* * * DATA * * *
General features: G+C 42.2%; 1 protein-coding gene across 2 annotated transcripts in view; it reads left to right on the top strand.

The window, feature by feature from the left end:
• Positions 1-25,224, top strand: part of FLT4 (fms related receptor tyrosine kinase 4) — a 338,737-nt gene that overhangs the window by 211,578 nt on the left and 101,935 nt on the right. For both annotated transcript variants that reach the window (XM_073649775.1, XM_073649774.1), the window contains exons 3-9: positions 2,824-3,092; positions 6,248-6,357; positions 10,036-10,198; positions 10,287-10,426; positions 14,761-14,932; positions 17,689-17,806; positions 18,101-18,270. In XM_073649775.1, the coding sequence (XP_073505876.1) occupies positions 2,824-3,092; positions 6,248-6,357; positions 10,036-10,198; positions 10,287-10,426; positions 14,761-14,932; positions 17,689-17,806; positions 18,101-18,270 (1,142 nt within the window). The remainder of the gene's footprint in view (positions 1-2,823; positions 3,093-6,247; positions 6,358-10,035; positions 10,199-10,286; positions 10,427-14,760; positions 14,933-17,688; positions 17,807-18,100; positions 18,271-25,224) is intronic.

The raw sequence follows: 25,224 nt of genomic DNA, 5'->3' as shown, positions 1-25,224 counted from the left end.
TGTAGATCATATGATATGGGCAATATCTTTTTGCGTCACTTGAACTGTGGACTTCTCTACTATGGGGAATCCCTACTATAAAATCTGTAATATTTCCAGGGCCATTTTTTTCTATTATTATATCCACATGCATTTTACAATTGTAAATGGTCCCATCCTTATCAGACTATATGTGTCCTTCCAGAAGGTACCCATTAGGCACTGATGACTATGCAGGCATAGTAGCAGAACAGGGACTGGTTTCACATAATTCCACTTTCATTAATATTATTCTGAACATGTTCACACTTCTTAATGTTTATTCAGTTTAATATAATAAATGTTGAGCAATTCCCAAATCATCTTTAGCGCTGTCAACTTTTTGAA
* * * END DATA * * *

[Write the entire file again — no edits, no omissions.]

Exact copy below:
General features: G+C 42.2%; 1 protein-coding gene across 2 annotated transcripts in view; it reads left to right on the top strand.

The window, feature by feature from the left end:
• Positions 1-25,224, top strand: part of FLT4 (fms related receptor tyrosine kinase 4) — a 338,737-nt gene that overhangs the window by 211,578 nt on the left and 101,935 nt on the right. For both annotated transcript variants that reach the window (XM_073649775.1, XM_073649774.1), the window contains exons 3-9: positions 2,824-3,092; positions 6,248-6,357; positions 10,036-10,198; positions 10,287-10,426; positions 14,761-14,932; positions 17,689-17,806; positions 18,101-18,270. In XM_073649775.1, the coding sequence (XP_073505876.1) occupies positions 2,824-3,092; positions 6,248-6,357; positions 10,036-10,198; positions 10,287-10,426; positions 14,761-14,932; positions 17,689-17,806; positions 18,101-18,270 (1,142 nt within the window). The remainder of the gene's footprint in view (positions 1-2,823; positions 3,093-6,247; positions 6,358-10,035; positions 10,199-10,286; positions 10,427-14,760; positions 14,933-17,688; positions 17,807-18,100; positions 18,271-25,224) is intronic.

The raw sequence follows: 25,224 nt of genomic DNA, 5'->3' as shown, positions 1-25,224 counted from the left end.
TGTAGATCATATGATATGGGCAATATCTTTTTGCGTCACTTGAACTGTGGACTTCTCTACTATGGGGAATCCCTACTATAAAATCTGTAATATTTCCAGGGCCATTTTTTTCTATTATTATATCCACATGCATTTTACAATTGTAAATGGTCCCATCCTTATCAGACTATATGTGTCCTTCCAGAAGGTACCCATTAGGCACTGATGACTATGCAGGCATAGTAGCAGAACAGGGACTGGTTTCACATAATTCCACTTTCATTAATATTATTCTGAACATGTTCACACTTCTTAATGTTTATTCAGTTTAATATAATAAATGTTGAGCAATTCCCAAATCATCTTTAGCGCTGTCAACTTTTTGAA